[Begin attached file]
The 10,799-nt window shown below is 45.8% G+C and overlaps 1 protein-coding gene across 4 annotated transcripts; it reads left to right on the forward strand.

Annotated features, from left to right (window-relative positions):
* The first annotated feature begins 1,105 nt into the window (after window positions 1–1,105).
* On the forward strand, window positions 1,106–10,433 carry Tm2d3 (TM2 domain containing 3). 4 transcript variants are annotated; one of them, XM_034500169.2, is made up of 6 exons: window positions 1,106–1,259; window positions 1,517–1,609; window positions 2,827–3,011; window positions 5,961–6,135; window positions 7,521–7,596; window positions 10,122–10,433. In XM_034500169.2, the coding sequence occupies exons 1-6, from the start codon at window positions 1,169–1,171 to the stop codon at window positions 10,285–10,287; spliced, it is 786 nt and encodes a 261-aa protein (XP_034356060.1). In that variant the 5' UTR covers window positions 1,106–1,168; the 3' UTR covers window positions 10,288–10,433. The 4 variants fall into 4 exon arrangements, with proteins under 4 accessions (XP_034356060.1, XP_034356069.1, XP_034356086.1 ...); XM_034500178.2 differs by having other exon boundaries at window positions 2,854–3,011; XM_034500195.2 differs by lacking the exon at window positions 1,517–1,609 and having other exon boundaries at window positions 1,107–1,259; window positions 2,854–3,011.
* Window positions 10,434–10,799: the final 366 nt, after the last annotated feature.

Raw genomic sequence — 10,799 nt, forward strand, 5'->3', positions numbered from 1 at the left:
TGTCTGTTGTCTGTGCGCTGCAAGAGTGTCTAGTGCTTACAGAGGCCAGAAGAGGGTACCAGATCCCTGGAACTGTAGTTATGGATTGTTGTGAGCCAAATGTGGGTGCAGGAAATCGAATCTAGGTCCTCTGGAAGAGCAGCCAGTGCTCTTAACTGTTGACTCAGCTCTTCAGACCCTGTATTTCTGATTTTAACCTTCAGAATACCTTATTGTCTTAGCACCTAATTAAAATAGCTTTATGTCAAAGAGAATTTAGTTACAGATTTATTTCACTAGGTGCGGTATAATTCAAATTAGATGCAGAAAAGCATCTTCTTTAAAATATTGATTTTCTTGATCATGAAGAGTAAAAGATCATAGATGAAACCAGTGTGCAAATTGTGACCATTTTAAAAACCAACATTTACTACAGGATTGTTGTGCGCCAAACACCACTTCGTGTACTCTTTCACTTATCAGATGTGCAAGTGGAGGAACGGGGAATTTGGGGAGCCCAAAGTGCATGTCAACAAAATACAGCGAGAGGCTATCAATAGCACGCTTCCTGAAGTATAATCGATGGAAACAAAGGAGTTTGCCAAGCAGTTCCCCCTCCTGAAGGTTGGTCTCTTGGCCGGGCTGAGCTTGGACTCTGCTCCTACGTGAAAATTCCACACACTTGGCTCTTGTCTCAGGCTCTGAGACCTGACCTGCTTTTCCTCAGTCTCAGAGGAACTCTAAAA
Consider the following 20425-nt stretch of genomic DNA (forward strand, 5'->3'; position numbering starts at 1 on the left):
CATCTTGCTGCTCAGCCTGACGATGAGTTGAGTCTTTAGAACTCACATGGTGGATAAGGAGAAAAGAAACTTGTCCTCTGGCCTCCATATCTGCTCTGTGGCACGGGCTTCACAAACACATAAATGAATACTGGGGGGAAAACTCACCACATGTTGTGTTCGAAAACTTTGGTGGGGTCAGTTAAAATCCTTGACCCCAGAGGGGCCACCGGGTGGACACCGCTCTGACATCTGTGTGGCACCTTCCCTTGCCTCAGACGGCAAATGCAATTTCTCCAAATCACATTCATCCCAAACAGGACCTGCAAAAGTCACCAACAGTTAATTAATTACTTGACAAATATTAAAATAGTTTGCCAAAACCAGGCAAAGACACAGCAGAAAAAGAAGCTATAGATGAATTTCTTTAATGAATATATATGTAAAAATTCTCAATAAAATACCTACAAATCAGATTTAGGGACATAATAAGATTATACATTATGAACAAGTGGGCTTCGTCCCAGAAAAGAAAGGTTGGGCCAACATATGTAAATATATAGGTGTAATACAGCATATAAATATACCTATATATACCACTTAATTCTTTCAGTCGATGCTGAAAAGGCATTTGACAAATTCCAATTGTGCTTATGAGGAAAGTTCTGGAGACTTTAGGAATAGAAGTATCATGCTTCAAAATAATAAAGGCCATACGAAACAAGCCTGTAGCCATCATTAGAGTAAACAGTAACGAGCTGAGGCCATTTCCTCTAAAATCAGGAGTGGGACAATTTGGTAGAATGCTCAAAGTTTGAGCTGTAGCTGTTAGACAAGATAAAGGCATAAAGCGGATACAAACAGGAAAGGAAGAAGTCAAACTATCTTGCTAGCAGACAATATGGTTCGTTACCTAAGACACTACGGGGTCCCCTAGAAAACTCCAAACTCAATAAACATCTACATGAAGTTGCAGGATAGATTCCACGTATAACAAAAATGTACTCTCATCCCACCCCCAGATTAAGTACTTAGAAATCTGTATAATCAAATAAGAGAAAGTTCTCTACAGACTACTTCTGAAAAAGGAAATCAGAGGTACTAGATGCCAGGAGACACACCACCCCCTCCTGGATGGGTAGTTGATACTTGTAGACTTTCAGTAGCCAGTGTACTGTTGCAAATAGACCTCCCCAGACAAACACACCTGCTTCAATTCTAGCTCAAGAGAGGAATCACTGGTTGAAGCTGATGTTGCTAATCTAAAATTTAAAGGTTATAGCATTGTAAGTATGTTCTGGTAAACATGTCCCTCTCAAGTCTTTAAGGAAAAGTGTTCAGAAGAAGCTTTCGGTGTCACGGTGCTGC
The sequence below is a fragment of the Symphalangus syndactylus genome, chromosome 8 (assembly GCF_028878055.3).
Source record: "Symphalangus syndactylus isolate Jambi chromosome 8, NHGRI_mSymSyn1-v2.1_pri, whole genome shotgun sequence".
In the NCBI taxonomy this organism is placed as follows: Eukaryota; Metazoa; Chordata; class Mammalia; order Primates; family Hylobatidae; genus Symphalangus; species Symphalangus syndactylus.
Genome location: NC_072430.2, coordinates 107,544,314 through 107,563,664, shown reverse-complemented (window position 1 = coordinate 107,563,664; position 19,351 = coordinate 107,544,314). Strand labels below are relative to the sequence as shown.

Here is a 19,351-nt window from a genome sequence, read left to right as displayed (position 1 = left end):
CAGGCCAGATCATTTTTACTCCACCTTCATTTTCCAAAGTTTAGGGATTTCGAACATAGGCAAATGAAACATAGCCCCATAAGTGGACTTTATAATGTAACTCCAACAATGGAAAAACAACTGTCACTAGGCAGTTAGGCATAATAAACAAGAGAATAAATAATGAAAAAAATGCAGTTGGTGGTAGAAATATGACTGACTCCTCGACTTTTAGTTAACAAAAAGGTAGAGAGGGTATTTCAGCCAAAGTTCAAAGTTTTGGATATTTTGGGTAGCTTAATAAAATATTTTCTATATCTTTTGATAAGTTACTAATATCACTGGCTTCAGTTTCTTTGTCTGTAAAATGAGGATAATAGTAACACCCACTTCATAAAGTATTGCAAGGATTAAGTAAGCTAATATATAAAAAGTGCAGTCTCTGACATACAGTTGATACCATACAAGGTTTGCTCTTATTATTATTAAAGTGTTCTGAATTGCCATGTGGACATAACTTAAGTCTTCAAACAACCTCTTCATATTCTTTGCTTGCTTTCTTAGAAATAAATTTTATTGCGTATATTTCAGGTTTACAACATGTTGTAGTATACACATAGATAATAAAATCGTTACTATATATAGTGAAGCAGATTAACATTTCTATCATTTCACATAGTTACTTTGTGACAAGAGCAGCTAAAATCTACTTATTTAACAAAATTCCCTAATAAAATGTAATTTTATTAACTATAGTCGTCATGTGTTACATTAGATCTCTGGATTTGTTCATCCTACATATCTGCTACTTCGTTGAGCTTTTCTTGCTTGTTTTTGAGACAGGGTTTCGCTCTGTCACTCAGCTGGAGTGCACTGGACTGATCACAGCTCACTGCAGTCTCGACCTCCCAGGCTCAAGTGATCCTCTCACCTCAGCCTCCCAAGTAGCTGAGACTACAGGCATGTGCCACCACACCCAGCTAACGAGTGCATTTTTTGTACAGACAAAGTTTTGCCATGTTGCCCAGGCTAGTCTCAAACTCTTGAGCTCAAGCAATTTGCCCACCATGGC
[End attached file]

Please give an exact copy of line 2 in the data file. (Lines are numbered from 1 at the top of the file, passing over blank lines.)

Annotated features, from left to right (window-relative positions):